During my daily pilgrimage to class from the depths of my warm apartment, I walk past the construction site that will eventually be RIT’s new Magic center. As I get closer to the breezeway between Gannette and Booth, I tend to notice a large plywood board adorned with neon orange writing. During an earlier stage of the building process, the builders added this plywood door to give the workers quick and easy access to the side of the building. Eventually, to clear up any confusion, the word “PUSH” had to be added to the outside of the door. Soon after that the weather started to shift. With the drop in temperature came the realization that this new door would let in the cold and rain. The sides of the door were then insulated, and “Do Not USE” was added to the message to let the workers know it’s off limits.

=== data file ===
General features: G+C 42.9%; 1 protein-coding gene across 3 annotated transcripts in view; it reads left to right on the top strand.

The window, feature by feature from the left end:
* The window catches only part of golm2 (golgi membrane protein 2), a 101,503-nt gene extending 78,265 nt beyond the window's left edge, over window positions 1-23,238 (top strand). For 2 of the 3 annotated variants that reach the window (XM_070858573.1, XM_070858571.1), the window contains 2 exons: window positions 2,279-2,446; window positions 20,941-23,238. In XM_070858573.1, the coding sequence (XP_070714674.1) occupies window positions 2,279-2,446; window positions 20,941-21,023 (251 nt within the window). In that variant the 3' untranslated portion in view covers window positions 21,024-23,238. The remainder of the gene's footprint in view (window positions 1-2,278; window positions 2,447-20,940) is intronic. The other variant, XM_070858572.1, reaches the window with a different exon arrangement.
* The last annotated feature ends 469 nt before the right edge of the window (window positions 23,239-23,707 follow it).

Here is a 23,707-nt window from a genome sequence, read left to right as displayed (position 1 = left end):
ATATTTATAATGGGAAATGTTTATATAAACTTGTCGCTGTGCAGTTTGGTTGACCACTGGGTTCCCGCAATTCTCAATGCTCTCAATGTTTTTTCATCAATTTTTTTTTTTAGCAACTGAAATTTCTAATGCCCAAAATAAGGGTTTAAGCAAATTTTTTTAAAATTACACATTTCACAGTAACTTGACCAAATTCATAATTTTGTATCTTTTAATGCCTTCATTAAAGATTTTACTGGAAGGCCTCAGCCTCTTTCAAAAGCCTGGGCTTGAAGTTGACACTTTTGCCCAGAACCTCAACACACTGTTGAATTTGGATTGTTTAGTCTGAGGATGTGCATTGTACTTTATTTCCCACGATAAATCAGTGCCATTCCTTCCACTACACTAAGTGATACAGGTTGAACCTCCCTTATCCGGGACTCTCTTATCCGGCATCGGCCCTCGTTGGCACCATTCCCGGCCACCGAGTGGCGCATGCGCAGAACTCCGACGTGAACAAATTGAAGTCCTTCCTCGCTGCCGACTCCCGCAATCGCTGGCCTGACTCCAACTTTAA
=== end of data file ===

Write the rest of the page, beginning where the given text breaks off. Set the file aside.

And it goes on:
Within the span of a few weeks, what was designed to be a helpful addition to the construction site, ended up devolving into nothing more than a wall and a contradictory cryptic message. I think this is an example of how poor planning and and thinking for the short term can hurt good design.
This former door was created quickly and inelegantly to serve a purpose. Looking at it now in its current form, I think it follows some of the themes of Enargeia. Like a piece of modern art, the object has sense of wonder to it. Its mixed messages and purposeless existence make me think about the story and people behind it. Doors are made to be opened, and a door that can never be opened again feels poetic in some way.